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J Neurosci Res. 1997 Oct 15;50(2):215-28.

FGF-2 converts mature oligodendrocytes to a novel phenotype.

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1
Department of Pharmacology, University of Connecticut Medical School, Farmington 06030-3205, USA. bansal@panda.uchc.edu

Abstract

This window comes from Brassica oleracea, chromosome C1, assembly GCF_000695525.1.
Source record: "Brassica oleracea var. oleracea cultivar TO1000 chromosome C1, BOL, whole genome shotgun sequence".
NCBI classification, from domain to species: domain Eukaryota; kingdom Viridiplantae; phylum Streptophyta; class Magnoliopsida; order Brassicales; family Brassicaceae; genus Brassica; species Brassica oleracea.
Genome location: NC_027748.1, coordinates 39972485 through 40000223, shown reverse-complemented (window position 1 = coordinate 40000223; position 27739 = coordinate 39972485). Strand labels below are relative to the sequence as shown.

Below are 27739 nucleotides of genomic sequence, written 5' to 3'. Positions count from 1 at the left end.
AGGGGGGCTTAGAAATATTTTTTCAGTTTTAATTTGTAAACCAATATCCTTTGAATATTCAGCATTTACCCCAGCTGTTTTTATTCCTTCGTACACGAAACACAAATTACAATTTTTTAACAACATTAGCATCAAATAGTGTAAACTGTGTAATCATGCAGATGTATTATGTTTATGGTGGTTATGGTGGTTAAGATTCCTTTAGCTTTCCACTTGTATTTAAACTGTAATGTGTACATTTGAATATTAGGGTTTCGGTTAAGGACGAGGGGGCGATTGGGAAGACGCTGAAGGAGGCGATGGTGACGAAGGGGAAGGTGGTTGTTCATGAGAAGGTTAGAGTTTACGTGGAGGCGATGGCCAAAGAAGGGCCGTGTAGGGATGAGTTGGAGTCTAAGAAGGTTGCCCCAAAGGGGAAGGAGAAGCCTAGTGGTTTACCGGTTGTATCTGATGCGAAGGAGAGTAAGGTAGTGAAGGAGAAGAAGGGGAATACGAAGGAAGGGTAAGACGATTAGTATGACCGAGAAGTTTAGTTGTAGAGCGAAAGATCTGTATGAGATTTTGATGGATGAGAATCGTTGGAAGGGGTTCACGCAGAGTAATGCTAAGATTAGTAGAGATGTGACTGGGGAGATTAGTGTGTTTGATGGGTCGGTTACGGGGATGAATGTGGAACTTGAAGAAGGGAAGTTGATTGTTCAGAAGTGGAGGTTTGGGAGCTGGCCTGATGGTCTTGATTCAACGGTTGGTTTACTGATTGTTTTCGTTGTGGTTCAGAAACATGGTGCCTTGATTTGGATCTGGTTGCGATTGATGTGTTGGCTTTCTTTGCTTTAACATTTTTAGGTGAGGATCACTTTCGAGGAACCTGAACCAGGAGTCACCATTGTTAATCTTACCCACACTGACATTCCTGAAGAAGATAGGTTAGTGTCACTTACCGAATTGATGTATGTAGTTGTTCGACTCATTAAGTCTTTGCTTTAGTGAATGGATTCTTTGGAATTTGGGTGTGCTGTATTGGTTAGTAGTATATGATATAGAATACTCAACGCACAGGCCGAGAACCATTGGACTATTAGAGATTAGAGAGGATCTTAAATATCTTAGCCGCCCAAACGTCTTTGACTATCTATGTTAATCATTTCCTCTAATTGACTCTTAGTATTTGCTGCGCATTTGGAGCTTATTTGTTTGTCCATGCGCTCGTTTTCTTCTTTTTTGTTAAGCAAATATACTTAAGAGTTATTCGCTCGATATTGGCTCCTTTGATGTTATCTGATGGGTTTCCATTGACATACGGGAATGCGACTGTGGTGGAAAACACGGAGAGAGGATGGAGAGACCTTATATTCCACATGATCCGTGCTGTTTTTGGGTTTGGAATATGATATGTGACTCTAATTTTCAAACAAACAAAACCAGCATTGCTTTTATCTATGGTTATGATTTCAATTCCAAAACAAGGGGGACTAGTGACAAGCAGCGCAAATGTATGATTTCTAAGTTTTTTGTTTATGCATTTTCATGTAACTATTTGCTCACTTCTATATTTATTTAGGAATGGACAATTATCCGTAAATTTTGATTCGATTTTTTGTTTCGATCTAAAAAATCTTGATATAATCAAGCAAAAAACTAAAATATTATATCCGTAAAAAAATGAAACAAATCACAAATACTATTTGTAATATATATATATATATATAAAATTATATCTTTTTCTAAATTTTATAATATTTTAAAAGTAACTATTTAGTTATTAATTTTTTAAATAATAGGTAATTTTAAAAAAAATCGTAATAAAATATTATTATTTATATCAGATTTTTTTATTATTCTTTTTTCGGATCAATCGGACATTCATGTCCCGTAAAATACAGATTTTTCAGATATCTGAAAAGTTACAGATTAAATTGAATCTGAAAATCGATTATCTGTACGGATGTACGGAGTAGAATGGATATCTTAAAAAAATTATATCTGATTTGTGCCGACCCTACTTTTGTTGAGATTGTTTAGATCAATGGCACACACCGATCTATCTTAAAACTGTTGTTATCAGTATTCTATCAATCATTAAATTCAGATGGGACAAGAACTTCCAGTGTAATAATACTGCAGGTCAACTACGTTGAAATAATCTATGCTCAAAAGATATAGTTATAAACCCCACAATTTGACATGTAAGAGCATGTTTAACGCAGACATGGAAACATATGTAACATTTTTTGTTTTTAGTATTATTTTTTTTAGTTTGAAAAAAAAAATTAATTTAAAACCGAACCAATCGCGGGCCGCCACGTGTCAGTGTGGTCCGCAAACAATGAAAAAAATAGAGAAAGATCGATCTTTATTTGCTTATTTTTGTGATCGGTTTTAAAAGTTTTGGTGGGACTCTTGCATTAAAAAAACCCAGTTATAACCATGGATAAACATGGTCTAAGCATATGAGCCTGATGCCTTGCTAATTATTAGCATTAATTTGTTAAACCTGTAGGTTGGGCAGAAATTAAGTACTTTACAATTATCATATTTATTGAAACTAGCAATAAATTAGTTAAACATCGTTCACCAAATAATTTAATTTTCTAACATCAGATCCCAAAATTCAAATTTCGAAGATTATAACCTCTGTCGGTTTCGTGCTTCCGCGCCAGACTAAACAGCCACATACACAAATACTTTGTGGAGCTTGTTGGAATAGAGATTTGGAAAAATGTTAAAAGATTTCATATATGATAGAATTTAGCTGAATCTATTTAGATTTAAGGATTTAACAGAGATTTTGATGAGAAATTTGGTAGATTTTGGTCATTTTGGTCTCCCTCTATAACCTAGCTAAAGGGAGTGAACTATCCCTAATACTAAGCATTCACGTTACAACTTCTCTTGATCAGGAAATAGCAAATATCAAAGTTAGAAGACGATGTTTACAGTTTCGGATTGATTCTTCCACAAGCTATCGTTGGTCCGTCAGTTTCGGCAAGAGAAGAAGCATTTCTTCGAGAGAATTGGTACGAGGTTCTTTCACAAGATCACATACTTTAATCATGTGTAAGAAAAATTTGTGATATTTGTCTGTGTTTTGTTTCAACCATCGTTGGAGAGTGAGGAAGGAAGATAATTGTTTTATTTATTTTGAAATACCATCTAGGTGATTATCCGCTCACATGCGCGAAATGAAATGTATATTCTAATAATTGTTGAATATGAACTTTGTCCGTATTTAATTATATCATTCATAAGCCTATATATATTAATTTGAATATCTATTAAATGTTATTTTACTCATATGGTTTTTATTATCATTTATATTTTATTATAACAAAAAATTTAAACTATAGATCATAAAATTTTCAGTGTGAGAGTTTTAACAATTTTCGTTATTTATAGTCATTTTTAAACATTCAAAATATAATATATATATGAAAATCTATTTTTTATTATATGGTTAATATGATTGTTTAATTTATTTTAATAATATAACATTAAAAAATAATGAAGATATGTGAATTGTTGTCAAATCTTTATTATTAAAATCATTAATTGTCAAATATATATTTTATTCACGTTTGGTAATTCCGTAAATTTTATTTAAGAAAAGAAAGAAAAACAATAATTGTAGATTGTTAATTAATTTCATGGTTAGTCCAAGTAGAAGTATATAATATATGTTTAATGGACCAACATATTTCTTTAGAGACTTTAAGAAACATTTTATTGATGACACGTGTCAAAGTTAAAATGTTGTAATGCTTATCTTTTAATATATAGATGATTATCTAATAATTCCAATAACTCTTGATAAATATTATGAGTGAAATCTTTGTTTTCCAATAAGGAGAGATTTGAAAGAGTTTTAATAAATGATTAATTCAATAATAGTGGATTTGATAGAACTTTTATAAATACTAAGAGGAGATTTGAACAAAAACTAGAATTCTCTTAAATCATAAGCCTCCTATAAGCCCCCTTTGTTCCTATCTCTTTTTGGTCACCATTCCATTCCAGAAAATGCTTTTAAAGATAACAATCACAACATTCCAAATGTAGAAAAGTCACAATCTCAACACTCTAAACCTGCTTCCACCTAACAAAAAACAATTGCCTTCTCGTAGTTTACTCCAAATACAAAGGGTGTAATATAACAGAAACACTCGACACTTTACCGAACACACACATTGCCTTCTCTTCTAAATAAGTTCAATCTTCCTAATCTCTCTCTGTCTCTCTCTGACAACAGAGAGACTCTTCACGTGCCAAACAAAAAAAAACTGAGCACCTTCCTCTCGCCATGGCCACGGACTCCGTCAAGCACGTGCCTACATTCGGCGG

Fibroblast growth factor (FGF)-2 differentially regulates oligodendrocyte progenitor proliferation and differentiation in culture, and modulates gene expression of its own receptors, in a developmental and receptor type-specific manner (Bansal et al., 1996a,b). Three FGF receptors (types 1, 2, 3) are expressed in postmitotic, terminally differentiating oligodendrocytes. Exposure of such cells to FGF-2 results in: (a) the down-regulation of myelin-specific gene expression (e.g., ceramide galactosyltransferase, 2',3'-cyclic nucleotide 3'-phosphohydrolase, myelin basic protein, proteolipid protein), (b) dramatic increases in the length of cellular processes in a time- and dose-dependent manner, (c) re-entrance into the cell cycle without accompanying mitosis, and (d) the alteration of the expression of both low- and high-affinity FGF receptors. Compared to oligodendrocyte progenitors, the differentiated oligodendrocytes treated with FGF-2 incorporate BrdU at a slower rates, exhibit different patterns of both FGF high- and low-affinity (syndecans) receptors, and are morphologically very different. In addition, they do not re-express the progenitor markers A2B5, NG2 or PDGFalpha receptor. Therefore, although the FGF-treated cells lose their differentiated OL/myelin markers, they do not revert to progenitors and clearly represent a different, apparently novel, phenotype both morphologically and biochemically, which we have termed NOLs. These data indicate that terminally differentiated oligodendrocytes retain the plasticity to reprogram their differentiation fate under the influence of environmental factors. The possible significance of this response to FGF relative to normal and pathological physiology is discussed. In particular, on the basis of these data we predict the appearance of cells in and around multiple sclerosis plaques with the phenotype O4+, NG2-, A2B5-, O1-, MBP-.

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